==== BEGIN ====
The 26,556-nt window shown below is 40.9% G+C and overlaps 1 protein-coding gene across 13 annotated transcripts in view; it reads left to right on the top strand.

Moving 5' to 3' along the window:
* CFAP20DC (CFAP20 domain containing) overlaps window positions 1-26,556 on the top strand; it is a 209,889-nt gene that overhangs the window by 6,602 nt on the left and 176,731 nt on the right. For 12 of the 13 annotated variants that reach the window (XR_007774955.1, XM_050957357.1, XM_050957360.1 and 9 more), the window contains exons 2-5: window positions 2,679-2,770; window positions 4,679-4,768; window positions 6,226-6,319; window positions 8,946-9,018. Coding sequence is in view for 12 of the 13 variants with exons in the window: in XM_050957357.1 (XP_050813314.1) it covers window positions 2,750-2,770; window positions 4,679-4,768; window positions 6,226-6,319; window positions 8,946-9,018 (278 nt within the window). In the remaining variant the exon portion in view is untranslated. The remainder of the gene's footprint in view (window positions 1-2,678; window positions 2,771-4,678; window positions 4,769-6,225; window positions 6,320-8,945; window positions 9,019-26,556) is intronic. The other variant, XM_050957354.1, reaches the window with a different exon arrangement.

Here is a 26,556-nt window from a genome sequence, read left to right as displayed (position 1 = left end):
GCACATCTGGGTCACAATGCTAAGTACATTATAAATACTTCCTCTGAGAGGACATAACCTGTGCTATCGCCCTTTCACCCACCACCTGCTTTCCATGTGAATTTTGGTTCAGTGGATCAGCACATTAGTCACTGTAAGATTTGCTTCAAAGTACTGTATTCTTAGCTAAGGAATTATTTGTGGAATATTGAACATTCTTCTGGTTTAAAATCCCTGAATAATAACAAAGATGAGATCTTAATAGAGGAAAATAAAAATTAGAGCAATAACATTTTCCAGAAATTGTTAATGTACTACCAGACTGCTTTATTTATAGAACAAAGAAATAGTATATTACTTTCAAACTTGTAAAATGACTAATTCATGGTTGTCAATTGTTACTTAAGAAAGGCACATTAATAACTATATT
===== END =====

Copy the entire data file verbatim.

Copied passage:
The 26,556-nt window shown below is 40.9% G+C and overlaps 1 protein-coding gene across 13 annotated transcripts in view; it reads left to right on the top strand.

Moving 5' to 3' along the window:
* CFAP20DC (CFAP20 domain containing) overlaps window positions 1-26,556 on the top strand; it is a 209,889-nt gene that overhangs the window by 6,602 nt on the left and 176,731 nt on the right. For 12 of the 13 annotated variants that reach the window (XR_007774955.1, XM_050957357.1, XM_050957360.1 and 9 more), the window contains exons 2-5: window positions 2,679-2,770; window positions 4,679-4,768; window positions 6,226-6,319; window positions 8,946-9,018. Coding sequence is in view for 12 of the 13 variants with exons in the window: in XM_050957357.1 (XP_050813314.1) it covers window positions 2,750-2,770; window positions 4,679-4,768; window positions 6,226-6,319; window positions 8,946-9,018 (278 nt within the window). In the remaining variant the exon portion in view is untranslated. The remainder of the gene's footprint in view (window positions 1-2,678; window positions 2,771-4,678; window positions 4,769-6,225; window positions 6,320-8,945; window positions 9,019-26,556) is intronic. The other variant, XM_050957354.1, reaches the window with a different exon arrangement.

Here is a 26,556-nt window from a genome sequence, read left to right as displayed (position 1 = left end):
GCACATCTGGGTCACAATGCTAAGTACATTATAAATACTTCCTCTGAGAGGACATAACCTGTGCTATCGCCCTTTCACCCACCACCTGCTTTCCATGTGAATTTTGGTTCAGTGGATCAGCACATTAGTCACTGTAAGATTTGCTTCAAAGTACTGTATTCTTAGCTAAGGAATTATTTGTGGAATATTGAACATTCTTCTGGTTTAAAATCCCTGAATAATAACAAAGATGAGATCTTAATAGAGGAAAATAAAAATTAGAGCAATAACATTTTCCAGAAATTGTTAATGTACTACCAGACTGCTTTATTTATAGAACAAAGAAATAGTATATTACTTTCAAACTTGTAAAATGACTAATTCATGGTTGTCAATTGTTACTTAAGAAAGGCACATTAATAACTATATT